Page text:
Hair loss is a common side-effect of cancer treatment and is mostly temporary. Some women may lose all their hair, while others might experience thinning or no hair loss at all.
You should speak with your health professional about what you can expect in line with your treatment.
Choosing a wig
Wigs come in a variety of styles and colours and can be made using synthetic or human hair – or a blend of both.
These tips might help to inform your decision when shopping for a wig;
Synthetic hair wigs and blends
Pros: they look like human hair; easy to care for; lightweight and comfortable to wear; available in a variety of colours and styles; not as costly as human hair wigs.
Cons: easily damaged by heat and steam, including heat from blow dryers, hair straighteners, curling irons, ovens and barbeques, and steam from dishwashers
Human hair wigs
Pros: feel natural; durable and long-lasting; can be styled using hair dryers, hair straighteners, curling irons, etc.
Cons: can be quite expensive; they require more care than synthetic wigs in terms of washing, conditioning and styling.
If you have private health insurance, you may be entitled to a reimbursement for the cost of your wig as it is considered a “medical prosthesis”.
Speak to your health fund to determine your eligibility and for information on how to lodge the claim correctly.
Turbans and scarves
There are hundreds of ways to style your headwear to achieve comfortable, practical and fashionable looks. Turbans can be worn day or night, offering the scalp maximum protection. They can also be used as a base, layered with soft scarves, pins, fringes and other accessories. Experiment with various fabrics like silk, cotton, bamboo or woollen blends and opt for bright and bold colours.
Start by folding a large square scarf diagonally so it forms a triangle, and drape the straight edge low over your forehead.
To loop: Bring the ends to the nape of your neck and finish by tying the ends in a loose bow. You can rotate the bow towards either side of your face to change the look.
To coil: Ensure the scarf is longer on one side, then cross the ends over. Twist the longer end until you’ve created a braid-like strand. Pull it over the top of your head like a headband and tie it firmly in place with the other end at the nape of the neck.
1. Start by folding a large square scarf diagonally so it forms a triangle, and drape the straight edge low over your forehead. Tie the ends of the scarf to one side of the face, leaving the ends to drape.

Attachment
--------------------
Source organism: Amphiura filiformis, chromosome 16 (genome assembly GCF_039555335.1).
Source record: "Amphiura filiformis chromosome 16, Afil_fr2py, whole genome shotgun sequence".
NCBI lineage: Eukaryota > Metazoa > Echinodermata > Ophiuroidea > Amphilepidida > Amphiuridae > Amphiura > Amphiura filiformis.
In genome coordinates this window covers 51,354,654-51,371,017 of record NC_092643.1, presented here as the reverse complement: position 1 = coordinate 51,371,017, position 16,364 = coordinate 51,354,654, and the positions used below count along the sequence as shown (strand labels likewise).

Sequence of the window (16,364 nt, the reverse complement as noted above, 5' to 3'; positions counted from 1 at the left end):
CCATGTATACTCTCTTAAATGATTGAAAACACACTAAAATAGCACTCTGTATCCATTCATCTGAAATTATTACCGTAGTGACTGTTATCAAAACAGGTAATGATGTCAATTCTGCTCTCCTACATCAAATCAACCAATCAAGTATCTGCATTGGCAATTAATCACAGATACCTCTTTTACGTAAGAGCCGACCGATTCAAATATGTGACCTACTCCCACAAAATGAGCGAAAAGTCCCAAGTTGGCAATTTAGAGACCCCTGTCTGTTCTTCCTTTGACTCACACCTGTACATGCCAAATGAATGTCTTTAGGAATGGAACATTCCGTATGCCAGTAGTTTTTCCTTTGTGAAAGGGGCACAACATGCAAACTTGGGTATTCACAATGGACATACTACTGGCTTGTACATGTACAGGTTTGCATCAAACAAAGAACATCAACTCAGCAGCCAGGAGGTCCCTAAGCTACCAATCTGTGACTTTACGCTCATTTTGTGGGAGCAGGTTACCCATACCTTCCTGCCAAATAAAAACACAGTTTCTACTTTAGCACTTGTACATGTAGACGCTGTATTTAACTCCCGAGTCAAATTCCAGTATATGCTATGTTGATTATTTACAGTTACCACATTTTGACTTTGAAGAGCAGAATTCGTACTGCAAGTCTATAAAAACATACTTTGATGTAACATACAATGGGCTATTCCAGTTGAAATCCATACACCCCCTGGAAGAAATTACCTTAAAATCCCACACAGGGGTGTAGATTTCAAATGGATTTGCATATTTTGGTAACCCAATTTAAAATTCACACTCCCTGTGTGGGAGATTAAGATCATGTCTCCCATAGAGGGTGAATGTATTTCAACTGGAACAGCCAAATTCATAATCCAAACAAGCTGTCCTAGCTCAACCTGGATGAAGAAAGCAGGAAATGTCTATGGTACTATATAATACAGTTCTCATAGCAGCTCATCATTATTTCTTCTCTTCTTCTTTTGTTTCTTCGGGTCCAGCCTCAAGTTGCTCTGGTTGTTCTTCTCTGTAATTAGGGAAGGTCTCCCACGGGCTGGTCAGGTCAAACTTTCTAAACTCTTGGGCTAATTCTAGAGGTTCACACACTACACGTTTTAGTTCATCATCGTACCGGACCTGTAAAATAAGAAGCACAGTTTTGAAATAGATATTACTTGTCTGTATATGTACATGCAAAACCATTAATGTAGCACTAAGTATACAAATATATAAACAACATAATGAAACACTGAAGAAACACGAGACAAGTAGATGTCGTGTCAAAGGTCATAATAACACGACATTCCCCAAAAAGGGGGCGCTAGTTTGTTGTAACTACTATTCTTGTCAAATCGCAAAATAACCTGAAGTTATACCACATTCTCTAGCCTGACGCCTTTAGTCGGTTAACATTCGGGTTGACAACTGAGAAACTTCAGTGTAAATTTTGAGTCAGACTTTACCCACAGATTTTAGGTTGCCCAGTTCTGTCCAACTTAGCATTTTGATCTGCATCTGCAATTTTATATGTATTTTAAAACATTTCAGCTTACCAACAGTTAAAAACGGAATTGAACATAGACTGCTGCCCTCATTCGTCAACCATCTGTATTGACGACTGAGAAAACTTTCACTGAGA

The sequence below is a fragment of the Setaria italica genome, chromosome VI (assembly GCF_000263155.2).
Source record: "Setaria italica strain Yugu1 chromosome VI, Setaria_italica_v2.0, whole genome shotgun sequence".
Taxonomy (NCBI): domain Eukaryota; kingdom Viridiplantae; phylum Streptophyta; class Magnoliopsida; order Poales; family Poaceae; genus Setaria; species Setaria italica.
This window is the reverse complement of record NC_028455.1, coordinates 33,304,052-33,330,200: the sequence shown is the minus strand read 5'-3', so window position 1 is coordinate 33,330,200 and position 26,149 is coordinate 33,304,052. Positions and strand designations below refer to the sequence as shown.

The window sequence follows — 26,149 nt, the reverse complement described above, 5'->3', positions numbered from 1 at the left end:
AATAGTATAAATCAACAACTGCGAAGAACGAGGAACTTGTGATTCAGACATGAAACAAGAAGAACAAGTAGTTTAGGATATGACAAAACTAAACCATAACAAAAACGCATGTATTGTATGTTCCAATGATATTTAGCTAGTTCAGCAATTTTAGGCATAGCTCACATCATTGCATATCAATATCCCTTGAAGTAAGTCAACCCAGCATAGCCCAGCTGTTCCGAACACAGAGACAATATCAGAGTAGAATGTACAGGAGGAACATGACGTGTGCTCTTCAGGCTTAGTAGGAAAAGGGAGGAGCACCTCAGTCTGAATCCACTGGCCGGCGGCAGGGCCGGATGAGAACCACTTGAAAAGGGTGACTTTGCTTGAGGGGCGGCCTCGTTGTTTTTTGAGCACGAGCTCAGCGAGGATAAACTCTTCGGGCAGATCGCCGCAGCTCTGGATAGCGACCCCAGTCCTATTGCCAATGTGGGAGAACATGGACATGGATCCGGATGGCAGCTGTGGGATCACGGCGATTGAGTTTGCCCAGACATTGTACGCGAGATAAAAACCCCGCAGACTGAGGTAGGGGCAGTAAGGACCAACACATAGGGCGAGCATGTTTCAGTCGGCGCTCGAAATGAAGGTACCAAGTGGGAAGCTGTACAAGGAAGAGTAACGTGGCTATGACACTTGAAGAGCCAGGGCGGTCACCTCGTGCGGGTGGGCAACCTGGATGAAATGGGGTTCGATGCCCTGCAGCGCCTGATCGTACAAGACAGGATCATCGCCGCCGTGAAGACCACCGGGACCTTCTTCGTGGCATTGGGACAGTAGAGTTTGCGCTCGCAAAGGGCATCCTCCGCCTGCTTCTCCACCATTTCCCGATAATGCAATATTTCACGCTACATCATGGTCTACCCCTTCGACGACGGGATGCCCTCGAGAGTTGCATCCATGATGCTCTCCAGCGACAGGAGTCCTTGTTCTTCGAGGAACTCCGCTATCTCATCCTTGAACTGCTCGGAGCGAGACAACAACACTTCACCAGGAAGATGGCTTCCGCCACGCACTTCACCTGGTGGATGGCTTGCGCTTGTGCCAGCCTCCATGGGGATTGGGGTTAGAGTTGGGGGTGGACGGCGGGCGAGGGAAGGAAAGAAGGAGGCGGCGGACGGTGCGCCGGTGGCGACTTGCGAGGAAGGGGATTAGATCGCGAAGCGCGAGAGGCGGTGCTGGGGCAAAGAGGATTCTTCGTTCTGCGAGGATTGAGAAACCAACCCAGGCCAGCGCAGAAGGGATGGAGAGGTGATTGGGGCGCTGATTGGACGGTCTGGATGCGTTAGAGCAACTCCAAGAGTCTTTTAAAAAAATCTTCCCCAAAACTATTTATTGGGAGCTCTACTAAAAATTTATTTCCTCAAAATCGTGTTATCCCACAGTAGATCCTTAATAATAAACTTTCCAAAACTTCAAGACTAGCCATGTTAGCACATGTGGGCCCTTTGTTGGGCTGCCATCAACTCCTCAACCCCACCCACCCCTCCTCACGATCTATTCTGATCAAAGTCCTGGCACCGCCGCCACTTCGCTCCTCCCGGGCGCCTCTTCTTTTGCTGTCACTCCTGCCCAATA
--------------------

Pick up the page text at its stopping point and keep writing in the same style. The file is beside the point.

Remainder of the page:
2. Tightly twist the ends together to form a braid like strand, then coil the strand around on itself in a circular motion until a rosette is formed. Tuck any loose ends in.
The T-shirt wrap
The t-shirt wrap looks like a cotton turban with a matching headband around your head. This is an inexpensive and casual option. You can either cut straight across a t-shirt from just under the sleeves or use a tubular piece of stretchy fabric.
- Centre the wrap on your forehead at the hairline and over your ears.
- At the back of your head, hold each side of the tube and create a figure eight by crossing the fabric in the right hand over the left.
- With the fabric crossed, twist the fabric upward, and pull the lower half of the figure eight from the back of your head to the front. This creates a halo or headband effect. Tuck any extra fabric under the twisted band.
- The final result will look like a cotton turban with a matching headband wrapping around the head.
Note: T-shirt wraps may also be accented by adding fringes.
Look for hats made from natural fibres like cotton, linen, wool and silk- or at least make sure the lining is. Opt for hats with a wide brim and a gusset that sits firmly around the nape of your neck to ensure maximum sun protection.
Some hats are sold with an attached hair piece such as a ponytail, bob, or fringe. You can also create your own look by wearing a hat over a wig, scarf, or turban. Make sure the hat you choose fits snuggly and provides total coverage of your hairline.